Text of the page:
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Felix Weingartner

Felix Weingartner

Felix Weingartner


(Paul) Felix (von) Weingartner, Edler von Münzberg[1] (June 2, 1863 – May 7, 1942) was an Austrian conductor, composer and pianist. Weingartner was born in Zara, Dalmatia, today's Zadar, Croatia, to Austrian parents, and the family moved to Graz in 1868. His father died that same year. He studied with Wilhelm Mayer (who used the pseudonum of W. A. Rémy and also taught Ferruccio Busoni) and in 1881 went to Leipzig to study philosophy, but soon devoted himself entirely to music Read more on Last.fm
(Paul) Felix (von) Weingartner, Edler von Münzberg[1] (June 2, 1863 – May 7, 1942) was an Austrian conductor, composer and pianist. Weingartner was born in Zara, Dalmatia, today's Zadar, Croatia, to Austrian parents, and the family moved to Graz in 1868. His father died that same year. He studied with Wilhelm Mayer (who used the pseudonum of W. A.

Rémy and also taught Ferruccio Busoni) and in 1881 went to Leipzig to study philosophy, but soon devoted himself entirely to music, entering the Conservatory in 1883 and also studying under Franz Liszt in Weimar: he was among Liszt's later pupils. Liszt helped produce Weingartner's opera Sakuntala for its world premiere in 1884 with the Weimar orchestra. According to the Liszt biographer Alan Walker, the Weimar orchestra of the 1880s was far from its peak of a few decades earlier—and the opera performance ended with orchestra going one way and chorus another. Walker sources this to Weingartner's autobiography, published in Zürich and Leipzig in 1928-1929.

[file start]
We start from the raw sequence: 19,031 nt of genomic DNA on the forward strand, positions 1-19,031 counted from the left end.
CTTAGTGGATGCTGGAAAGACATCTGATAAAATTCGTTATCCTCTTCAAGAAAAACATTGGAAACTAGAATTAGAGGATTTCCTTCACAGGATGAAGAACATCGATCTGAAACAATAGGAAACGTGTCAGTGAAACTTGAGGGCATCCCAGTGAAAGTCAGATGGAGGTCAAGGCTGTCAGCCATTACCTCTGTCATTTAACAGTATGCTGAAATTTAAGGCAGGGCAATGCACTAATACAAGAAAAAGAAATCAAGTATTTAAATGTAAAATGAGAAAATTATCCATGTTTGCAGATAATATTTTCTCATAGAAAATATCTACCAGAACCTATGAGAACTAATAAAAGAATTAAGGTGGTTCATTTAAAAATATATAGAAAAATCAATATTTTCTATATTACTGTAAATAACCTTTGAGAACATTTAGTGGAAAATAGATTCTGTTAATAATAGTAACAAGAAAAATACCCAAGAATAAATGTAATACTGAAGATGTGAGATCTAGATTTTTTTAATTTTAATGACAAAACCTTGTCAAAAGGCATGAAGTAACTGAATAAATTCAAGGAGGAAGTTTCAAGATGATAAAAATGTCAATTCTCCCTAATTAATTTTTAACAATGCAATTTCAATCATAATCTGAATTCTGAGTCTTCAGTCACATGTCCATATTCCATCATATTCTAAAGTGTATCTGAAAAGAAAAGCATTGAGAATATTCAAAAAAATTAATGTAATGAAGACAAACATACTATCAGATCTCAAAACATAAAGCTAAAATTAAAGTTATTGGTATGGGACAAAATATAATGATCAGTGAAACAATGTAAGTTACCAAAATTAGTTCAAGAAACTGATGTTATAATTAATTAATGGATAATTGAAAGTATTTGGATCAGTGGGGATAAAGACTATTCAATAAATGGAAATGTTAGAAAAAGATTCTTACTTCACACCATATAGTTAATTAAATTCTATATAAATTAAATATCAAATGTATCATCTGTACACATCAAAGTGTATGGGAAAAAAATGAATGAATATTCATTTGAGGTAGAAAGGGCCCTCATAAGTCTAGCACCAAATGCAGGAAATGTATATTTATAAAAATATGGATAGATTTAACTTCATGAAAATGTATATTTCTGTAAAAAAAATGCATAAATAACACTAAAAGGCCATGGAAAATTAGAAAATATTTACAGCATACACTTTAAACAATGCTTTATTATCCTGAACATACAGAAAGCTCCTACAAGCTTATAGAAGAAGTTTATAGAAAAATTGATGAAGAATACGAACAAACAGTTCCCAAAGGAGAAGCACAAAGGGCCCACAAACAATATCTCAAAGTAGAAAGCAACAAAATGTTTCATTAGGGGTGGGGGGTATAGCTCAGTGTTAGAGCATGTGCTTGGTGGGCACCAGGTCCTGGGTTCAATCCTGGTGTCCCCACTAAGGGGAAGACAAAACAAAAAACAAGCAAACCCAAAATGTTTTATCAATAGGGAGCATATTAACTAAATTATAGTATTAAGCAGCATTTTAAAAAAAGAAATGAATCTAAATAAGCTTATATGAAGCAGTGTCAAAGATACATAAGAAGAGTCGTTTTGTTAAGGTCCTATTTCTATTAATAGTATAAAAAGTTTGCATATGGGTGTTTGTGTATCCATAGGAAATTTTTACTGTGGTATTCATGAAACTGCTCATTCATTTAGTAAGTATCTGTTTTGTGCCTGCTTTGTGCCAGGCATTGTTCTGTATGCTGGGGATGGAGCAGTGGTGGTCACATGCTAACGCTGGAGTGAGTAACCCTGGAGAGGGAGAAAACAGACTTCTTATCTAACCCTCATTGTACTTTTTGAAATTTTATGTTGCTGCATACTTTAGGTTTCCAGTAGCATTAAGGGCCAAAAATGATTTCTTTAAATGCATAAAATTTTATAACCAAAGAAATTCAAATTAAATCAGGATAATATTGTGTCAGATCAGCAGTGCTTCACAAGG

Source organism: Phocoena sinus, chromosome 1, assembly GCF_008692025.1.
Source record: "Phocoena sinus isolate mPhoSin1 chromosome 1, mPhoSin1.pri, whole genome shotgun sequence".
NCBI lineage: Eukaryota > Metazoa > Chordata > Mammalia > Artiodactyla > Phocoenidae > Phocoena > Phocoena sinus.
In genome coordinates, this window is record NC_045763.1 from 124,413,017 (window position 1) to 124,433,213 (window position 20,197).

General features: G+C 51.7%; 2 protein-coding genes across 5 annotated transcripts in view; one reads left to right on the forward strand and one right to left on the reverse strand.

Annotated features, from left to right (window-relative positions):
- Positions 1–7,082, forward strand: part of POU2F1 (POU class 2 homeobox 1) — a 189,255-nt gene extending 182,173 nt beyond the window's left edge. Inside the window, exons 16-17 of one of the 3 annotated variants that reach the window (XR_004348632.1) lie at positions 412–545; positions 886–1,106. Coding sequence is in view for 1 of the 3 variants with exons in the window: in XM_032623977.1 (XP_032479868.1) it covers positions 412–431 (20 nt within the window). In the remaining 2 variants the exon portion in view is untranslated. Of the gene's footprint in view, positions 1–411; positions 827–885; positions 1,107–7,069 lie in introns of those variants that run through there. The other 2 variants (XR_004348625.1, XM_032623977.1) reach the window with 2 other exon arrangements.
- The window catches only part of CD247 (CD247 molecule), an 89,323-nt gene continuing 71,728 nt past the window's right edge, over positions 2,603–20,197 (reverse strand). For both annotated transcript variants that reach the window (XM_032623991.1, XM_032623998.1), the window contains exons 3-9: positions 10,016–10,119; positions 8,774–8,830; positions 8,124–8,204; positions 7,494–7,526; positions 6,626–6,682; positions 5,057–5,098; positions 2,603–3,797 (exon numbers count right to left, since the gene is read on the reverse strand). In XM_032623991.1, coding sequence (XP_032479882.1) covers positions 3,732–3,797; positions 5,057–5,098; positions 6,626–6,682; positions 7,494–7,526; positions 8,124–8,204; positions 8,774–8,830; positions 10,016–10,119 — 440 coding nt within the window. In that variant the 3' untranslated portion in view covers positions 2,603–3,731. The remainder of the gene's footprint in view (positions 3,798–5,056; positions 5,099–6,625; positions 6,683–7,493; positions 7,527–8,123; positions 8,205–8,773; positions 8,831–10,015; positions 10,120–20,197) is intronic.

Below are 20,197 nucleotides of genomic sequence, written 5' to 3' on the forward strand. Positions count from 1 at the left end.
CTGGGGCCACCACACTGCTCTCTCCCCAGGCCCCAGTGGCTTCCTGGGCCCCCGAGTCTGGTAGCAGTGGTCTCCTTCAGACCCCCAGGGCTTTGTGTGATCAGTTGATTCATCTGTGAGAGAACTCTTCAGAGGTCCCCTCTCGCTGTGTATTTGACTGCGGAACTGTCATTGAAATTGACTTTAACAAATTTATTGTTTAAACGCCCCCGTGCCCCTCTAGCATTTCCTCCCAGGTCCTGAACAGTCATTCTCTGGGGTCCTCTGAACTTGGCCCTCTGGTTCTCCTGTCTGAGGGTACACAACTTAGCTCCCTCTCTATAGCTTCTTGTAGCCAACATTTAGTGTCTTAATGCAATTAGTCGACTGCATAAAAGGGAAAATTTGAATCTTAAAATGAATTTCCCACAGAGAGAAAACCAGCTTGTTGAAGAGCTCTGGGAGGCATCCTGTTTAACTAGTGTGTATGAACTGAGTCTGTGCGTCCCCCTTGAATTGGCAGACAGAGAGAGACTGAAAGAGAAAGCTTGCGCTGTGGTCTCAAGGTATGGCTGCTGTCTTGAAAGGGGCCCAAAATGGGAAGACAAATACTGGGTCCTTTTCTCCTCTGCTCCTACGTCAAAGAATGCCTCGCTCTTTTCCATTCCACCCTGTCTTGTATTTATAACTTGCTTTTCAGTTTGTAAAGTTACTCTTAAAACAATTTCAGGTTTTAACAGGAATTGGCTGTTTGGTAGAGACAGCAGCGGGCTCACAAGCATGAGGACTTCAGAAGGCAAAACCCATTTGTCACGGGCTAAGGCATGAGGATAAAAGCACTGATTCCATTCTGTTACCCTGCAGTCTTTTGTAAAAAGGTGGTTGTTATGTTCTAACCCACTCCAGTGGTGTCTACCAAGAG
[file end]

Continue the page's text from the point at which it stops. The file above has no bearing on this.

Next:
The same year, 1884, he became the director of the Königsberg Opera. From 1885-1887 he was Kapellmeister in Danzig, then until 1889 in Hamburg, and until 1891 in Mannheim. From 1891 he was Kapellmeister of the Royal Opera and conductor of symphony concerts in Berlin; he resigned from the Opera, though continuing to conduct the Symphony concerts, and settled in Munich, where he incurred the enmity of Rudolf Louis and Ludwig Thuille. In 1902, at the Festival of Mainz, Weingartner conducted the complete symphonies of Beethoven. From 1908 to 1911 he was the principal conductor of the Vienna Hofoper succeeding Gustav Mahler; he retained the conductorship of the Vienna Philharmonic until 1927.

From 1912 he was again Kapellmeister in Hamburg, but resigned in 1914 and went to Darmstadt as general music director. In 1919-20 he was conductor of the Vienna Volksoper. In 1920 he was Professor of the Franz Liszt Academy in Budapest. From 1927 to 1934 he was music director of the Sinfonieorchester Basel.